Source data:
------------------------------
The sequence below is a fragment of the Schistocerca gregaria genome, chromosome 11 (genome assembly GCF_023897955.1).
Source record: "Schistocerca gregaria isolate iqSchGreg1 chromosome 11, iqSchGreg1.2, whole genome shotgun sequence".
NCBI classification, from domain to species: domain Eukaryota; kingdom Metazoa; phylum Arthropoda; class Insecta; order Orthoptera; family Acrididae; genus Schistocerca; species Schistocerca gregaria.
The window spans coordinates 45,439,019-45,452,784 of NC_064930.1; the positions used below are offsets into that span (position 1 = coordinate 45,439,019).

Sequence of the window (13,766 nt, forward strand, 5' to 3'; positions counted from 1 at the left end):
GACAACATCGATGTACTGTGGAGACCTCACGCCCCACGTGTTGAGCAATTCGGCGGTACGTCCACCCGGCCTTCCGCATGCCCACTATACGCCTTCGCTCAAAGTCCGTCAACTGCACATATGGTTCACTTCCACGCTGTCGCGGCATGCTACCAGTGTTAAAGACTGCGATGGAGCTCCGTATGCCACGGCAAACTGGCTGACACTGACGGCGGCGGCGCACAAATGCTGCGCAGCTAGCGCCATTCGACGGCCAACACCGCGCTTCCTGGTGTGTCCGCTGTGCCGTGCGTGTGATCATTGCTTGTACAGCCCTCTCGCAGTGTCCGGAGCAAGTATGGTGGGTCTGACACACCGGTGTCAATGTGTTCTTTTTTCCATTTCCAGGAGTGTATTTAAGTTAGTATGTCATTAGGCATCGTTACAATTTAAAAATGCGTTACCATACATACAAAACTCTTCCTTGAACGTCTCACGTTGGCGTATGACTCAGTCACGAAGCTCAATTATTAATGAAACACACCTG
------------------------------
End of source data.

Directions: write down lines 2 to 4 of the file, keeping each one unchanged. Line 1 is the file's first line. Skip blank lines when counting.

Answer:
Source record: "Schistocerca gregaria isolate iqSchGreg1 chromosome 11, iqSchGreg1.2, whole genome shotgun sequence".
NCBI classification, from domain to species: domain Eukaryota; kingdom Metazoa; phylum Arthropoda; class Insecta; order Orthoptera; family Acrididae; genus Schistocerca; species Schistocerca gregaria.
The window spans coordinates 45,439,019-45,452,784 of NC_064930.1; the positions used below are offsets into that span (position 1 = coordinate 45,439,019).